A manager surveying the workroom may note with satisfaction that all employees seem to be industriously engrossed in their computers, speedily clicking or typing and gazing raptly at the monitor. However, it could be that employees aren't entering data into accounting spreadsheets, composing sales pitches to clients or uploading marketing materials to the company website. There's a possibility that employees are shopping for new shoes, comparing airfare prices for their family vacation or updating social networking accounts. Decreased productivity may lead you to wonder whether it's ethical for employees to use company computers for personal reasons on company time.
From an employer's perspective, employee personal use of company computers can mean lost money. Employees have an ethical obligation to dedicate work hours to work, since this is what they're paid for. Workers might be neglecting job responsibilities, feigning productivity when they're attending to personal matters on their company computers. Missed deadlines, inferior products, lackadaisical customer service or resentment (if employees must pick up the slack for web-surfing co-workers) might be byproducts of employees using company computers for personal reasons on company time.
Employers concerned about workers inappropriately using company computers for personal business can step up monitoring to identify, prevent or penalize this habit. Managers can monitor in-person by strolling the work area and occasionally checking in with employees on their work progress; this can discourage personal use even if managers aren't directly checking computer screens, since employees will want to avoid the risk of being caught red-handed. It's also possible to purchase software to monitor employees' computer usage. After identifying problematic personal use, talk with employees directly to refocus habits.
One problem with monitoring company computer use is that it can be difficult to track appropriate use. For example, an employee assigned to compare different price marketing tactics may spend hours on airfare websites to take notes and brainstorm for ideas, not to research her upcoming family vacation. Some jobs involve updating social networking accounts and blog posts; it might be hard to differentiate between legitimate company use versus personal use. Also, software tracking systems may generate high volumes of data, making it difficult to sift through in order to identify inappropriate use. Inaccurately confronting hard-working employees to accuse them of using company computers for personal reasons could be an ethical challenge.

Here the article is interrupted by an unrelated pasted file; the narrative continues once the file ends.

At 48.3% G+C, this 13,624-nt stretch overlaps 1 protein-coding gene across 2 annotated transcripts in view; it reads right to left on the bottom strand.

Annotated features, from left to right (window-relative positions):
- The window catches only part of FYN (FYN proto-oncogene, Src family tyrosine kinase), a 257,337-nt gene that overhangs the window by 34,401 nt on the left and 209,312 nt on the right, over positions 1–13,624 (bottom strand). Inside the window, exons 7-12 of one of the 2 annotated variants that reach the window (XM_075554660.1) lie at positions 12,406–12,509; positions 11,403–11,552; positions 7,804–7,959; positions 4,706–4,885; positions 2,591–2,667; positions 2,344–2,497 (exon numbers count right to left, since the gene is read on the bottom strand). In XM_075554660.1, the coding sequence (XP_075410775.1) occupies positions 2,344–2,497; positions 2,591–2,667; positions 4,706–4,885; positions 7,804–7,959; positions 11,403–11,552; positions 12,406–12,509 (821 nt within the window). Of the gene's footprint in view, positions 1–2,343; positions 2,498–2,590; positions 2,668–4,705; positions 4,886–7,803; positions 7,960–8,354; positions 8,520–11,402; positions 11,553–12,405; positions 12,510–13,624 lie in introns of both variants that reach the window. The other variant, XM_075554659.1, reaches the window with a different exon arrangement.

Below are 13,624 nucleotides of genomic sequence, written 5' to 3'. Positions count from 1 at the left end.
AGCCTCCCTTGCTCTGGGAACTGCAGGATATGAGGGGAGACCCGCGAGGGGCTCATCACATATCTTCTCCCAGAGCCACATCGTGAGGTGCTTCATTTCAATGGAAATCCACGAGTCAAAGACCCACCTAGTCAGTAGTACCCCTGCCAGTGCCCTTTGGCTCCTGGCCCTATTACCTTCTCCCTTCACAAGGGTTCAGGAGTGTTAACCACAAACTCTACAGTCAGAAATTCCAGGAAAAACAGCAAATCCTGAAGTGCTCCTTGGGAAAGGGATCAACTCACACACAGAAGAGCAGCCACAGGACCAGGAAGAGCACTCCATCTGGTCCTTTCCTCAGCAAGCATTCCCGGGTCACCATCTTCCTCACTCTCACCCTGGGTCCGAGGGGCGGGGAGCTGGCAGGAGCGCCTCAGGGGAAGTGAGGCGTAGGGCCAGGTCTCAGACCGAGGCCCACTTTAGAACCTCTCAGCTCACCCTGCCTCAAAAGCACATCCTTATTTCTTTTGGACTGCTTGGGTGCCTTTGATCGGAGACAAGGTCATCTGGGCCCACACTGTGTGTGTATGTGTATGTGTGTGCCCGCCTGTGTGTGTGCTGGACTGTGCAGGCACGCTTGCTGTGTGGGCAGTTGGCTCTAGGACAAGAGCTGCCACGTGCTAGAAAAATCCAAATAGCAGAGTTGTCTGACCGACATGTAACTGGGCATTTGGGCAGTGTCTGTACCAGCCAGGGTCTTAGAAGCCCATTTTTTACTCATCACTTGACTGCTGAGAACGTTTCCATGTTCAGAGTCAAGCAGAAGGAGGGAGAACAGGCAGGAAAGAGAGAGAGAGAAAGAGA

Another ethical challenge is privacy. Employees may feel deeply resentful knowing that their every keystroke is captured by an internal monitoring system, since this can imply an employer's mistrust. This could also create legal problems if employees aren't notified that their actions are being monitored.
There are positive ethical considerations for permitting employees to use company computers for personal reasons. Employees who feel trusted to responsibly manage personal computer use on company time may feel more willing to take on work assignments outside of the office. For example, an employer who blocks common email and social networking sites from computer access during the workday may find that employees are less willing to answer after-work phone calls and emails from managers. Employees may also feel less stressed during traumatic situations, such as natural disaster, knowing that they're able to log onto news websites to receive updates and information while at work.
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